Yesterday, I sat down to watch nearly three hours of this historic fiction that took place between the 1900’s and 1920. From the onset, there is a clear indication of something bad that is going to happen though we have no idea what it will be until they walk onto the barge. Even then, we don’t really know what is going to happen but we can suspect. You are not watching this movie thinking there will be a happy ending as it is somewhat akin to those who watched the Titanic movie. In 1920, it was the end of the Tsar. The entire family had been assassinated; including little children. The communists were most certainly not very humane in their actions. In the aftermath of annihilating the family, they set about to destroy the lives of their soldiers as well. They did not want one single person left behind from the old regime.Continue reading
The Perfect Host stars David Hyde Pierce as Warwick Wilson, in an outstanding performance as a first-class creep. He has gone a long way from Niles on Frasier, our first cerebral goofball to see on television. As a psychotherapist, I always reveled in that show and the intellectually snobbery between he and his brother. In this role as Warwick, he has stepped into a new dimension (perhaps he has done this in another role, but this is my first time to see him in this type of character portrayal) and mesmerized me the entire time. The dissociative identity disorder idea was flabby in the storyline but made sense, nonetheless. He could have been schizophrenic as well, but I think the writer wanted to portray DID instead.
Last night I watched Gone Girl, which I found quite scary! I didn’t really like the ending but then I realized, if he had killed her that would have been predictable. If she had killed him, this would have been expected. It also would have turned the movie into a horror film and I would not have watched it. The ending was rather odd though and made no sense. Usually, this is what I love about foreign films, non-predictable and full of questions.
I am a huge fan of the Song of Bernadette with Jennifer Jones (1943). In fact, that movie changed my life spiritually. More recently, I read the non-fiction by Franz Werfel and this moved me even more – his story was included; another miracle from the Lady of Lourdes. I am also a psychotherapist for a living and if a movie is made correctly, I can figure it out from the get go. If you have ever watched the Poirot series by Agatha Christie, recall the scene where he is watching a play with his side kick, Inspector Hastings. Poirot is telling Hastings what will happen but it doesn’t and he is confused why it was written that way. That is me in a nutshell. This was written correctly (spoiler alert!) but the ending was way over the top and unnecessary. It was almost like an American film where they have to make everyone feel good. The ending closed up character plot lines but this could have been done in a dialogue – perhaps with his wife. She needed her husband back!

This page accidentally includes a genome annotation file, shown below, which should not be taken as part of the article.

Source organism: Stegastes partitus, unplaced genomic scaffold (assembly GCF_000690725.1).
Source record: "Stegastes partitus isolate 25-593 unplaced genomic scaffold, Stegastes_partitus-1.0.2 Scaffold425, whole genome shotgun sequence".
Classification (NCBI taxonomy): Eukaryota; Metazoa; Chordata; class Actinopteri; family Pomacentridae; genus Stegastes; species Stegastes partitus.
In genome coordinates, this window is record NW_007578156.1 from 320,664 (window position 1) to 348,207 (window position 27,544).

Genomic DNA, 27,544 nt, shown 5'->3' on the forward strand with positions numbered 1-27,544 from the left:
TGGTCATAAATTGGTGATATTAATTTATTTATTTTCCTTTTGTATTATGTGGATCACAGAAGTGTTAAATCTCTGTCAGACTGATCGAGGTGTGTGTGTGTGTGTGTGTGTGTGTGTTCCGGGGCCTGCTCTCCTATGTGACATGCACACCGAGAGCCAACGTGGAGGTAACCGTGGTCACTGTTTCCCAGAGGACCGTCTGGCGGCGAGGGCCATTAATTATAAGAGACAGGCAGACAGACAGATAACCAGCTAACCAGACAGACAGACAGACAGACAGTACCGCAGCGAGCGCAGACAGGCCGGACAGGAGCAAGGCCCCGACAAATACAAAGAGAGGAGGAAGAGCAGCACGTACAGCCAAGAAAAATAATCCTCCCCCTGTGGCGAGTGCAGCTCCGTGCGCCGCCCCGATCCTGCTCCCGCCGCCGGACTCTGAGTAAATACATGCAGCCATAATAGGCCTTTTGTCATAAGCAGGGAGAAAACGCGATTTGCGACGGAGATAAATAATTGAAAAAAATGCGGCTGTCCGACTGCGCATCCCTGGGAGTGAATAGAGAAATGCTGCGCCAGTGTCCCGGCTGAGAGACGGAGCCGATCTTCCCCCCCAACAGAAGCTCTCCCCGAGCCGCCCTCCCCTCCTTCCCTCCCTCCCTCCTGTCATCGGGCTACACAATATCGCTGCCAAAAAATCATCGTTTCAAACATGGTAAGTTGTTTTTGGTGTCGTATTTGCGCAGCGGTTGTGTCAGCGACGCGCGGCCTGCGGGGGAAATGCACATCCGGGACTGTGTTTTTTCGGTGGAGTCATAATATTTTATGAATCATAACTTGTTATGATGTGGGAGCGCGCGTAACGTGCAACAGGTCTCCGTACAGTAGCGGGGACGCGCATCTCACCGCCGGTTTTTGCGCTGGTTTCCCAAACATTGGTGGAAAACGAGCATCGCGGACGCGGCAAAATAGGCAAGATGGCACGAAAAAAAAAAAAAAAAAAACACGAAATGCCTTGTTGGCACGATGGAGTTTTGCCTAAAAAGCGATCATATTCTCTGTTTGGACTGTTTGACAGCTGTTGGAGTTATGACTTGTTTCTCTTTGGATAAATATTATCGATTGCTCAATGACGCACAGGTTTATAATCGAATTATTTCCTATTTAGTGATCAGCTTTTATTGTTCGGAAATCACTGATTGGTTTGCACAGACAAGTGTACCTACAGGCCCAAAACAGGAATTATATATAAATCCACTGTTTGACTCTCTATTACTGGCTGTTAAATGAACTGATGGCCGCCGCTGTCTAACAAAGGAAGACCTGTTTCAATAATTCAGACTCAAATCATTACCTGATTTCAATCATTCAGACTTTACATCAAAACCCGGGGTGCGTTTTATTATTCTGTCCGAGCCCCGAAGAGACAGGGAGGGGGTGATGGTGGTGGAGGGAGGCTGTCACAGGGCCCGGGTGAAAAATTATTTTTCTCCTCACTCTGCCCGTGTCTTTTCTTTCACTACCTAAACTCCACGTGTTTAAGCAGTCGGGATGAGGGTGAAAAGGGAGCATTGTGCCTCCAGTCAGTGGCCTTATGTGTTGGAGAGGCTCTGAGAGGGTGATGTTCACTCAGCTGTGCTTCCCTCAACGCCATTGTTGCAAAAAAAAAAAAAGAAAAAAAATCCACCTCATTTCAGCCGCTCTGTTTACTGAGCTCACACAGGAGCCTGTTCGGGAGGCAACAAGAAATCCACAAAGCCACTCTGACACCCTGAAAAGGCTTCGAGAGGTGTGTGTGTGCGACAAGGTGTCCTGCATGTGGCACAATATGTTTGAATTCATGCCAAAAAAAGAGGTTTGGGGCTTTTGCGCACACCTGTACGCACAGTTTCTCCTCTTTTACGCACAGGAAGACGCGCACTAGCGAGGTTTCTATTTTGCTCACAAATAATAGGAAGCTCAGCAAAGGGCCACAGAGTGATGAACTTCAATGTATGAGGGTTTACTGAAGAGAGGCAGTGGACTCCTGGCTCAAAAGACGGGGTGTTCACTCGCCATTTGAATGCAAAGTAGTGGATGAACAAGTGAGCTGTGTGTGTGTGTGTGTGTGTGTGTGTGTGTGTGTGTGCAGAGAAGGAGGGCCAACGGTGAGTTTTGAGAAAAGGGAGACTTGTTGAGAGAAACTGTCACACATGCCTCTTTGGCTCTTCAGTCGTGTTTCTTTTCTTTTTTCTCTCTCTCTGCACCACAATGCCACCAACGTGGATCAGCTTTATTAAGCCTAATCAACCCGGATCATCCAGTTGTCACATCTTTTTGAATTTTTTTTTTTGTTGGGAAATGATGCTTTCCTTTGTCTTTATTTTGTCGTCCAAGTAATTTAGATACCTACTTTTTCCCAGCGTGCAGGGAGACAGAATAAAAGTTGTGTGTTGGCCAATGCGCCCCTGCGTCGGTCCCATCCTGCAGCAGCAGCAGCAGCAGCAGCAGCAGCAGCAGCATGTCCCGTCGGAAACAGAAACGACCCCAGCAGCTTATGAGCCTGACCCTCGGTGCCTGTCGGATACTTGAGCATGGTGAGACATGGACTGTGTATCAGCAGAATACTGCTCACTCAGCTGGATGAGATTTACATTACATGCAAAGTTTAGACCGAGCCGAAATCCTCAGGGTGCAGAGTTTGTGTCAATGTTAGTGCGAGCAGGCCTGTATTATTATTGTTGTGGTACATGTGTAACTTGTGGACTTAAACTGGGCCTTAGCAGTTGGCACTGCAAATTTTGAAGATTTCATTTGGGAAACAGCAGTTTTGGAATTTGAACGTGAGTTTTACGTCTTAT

Monsieur and Madame Adelman, a movie (Kanopy/Roku), starts off with the ending. It is predictable that Madame is going to tell someone at the funeral her life story. This is the last time you can be pretty sure of what is going to happen, well, until the
ending that explains the ending. At this point, the characters personalities have been built and so one can trust the obvious. As she begins to tell her story, which begins in the 1970’s, it seems as if this will be a typical love story. You can imagine this, though from the onset, Madame comes across as a cynical woman. She is begging you to pay attention. What comes across to the viewer are exceptional performances from Doria Tillier and Nicolas Bedos (he also wrote the score for the film, directed it and they both wrote the screenplay). Or did she, while he supervised? This is an inside joke from the film.
Of course it doesn’t hurt to grow up in a European-American family. Where the world that revolves around you speaks another language, has different values, talks about the old country and you begin to look at America as a second home. Watching foreign films for me has always felt as if I were welcomed; as one of theirs who got away. That I was getting a sneak peek into a home that existed but that I had never lived in; yet it felt like it belonged to me. There was a sense of familiarity about it. Déjà vu.
Foreign film observation began at home, not with my family but with Kukla, Fran and Ollie. This was a children’s program that featured the puppets Kukla and Ollie and their friend Fran who would host a film from around the world each week. There is a website to learn more about this but unfortunately very difficult to get the actual films. Hello Netflix?!? This would certainly be a great program for you to buy. Since Kukla, Fran and Ollie was an American program, all the characters were dubbed with British English from what I recall. I didn’t realize it was dubbing as a child, I just though everyone spoke English with a cute accent. There may have been a couple of programs with subtitles but I can’t recall. I do remember circus bears on the loose, a Cinderella story with a bird that would say “Koo-koo-ri-koo, Who is the one for you?” and other wonderful adventures that kids would get themselves into.